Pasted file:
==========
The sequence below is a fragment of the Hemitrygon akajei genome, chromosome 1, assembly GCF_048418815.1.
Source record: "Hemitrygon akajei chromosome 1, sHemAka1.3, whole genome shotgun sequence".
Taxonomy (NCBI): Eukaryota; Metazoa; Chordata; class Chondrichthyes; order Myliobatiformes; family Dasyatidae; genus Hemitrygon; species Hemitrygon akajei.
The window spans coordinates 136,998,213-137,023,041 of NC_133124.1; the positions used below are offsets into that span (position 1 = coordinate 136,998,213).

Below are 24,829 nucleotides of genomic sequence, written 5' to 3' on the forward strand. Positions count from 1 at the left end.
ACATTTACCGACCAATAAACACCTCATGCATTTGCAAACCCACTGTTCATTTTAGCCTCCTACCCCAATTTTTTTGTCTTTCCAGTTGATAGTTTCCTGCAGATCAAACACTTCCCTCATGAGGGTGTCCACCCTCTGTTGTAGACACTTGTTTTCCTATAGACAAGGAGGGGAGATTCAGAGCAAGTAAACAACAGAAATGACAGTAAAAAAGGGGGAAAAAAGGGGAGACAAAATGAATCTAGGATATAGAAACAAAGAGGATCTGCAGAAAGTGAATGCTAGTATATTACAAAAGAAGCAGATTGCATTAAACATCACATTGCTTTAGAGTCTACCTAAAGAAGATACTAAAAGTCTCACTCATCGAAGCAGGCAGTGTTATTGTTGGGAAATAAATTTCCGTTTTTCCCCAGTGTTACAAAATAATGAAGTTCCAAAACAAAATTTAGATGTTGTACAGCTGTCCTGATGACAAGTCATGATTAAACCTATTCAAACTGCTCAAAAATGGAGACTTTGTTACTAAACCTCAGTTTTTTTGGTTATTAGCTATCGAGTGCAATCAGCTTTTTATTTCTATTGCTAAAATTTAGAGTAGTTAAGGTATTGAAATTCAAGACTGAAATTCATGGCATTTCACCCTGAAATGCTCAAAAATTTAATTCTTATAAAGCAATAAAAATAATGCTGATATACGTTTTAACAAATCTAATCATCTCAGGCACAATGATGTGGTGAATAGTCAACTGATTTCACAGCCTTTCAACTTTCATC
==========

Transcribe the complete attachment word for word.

The sequence below is a fragment of the Hemitrygon akajei genome, chromosome 1, assembly GCF_048418815.1.
Source record: "Hemitrygon akajei chromosome 1, sHemAka1.3, whole genome shotgun sequence".
Taxonomy (NCBI): Eukaryota; Metazoa; Chordata; class Chondrichthyes; order Myliobatiformes; family Dasyatidae; genus Hemitrygon; species Hemitrygon akajei.
The window spans coordinates 136,998,213-137,023,041 of NC_133124.1; the positions used below are offsets into that span (position 1 = coordinate 136,998,213).

Below are 24,829 nucleotides of genomic sequence, written 5' to 3' on the forward strand. Positions count from 1 at the left end.
ACATTTACCGACCAATAAACACCTCATGCATTTGCAAACCCACTGTTCATTTTAGCCTCCTACCCCAATTTTTTTGTCTTTCCAGTTGATAGTTTCCTGCAGATCAAACACTTCCCTCATGAGGGTGTCCACCCTCTGTTGTAGACACTTGTTTTCCTATAGACAAGGAGGGGAGATTCAGAGCAAGTAAACAACAGAAATGACAGTAAAAAAGGGGGAAAAAAGGGGAGACAAAATGAATCTAGGATATAGAAACAAAGAGGATCTGCAGAAAGTGAATGCTAGTATATTACAAAAGAAGCAGATTGCATTAAACATCACATTGCTTTAGAGTCTACCTAAAGAAGATACTAAAAGTCTCACTCATCGAAGCAGGCAGTGTTATTGTTGGGAAATAAATTTCCGTTTTTCCCCAGTGTTACAAAATAATGAAGTTCCAAAACAAAATTTAGATGTTGTACAGCTGTCCTGATGACAAGTCATGATTAAACCTATTCAAACTGCTCAAAAATGGAGACTTTGTTACTAAACCTCAGTTTTTTTGGTTATTAGCTATCGAGTGCAATCAGCTTTTTATTTCTATTGCTAAAATTTAGAGTAGTTAAGGTATTGAAATTCAAGACTGAAATTCATGGCATTTCACCCTGAAATGCTCAAAAATTTAATTCTTATAAAGCAATAAAAATAATGCTGATATACGTTTTAACAAATCTAATCATCTCAGGCACAATGATGTGGTGAATAGTCAACTGATTTCACAGCCTTTCAACTTTCATC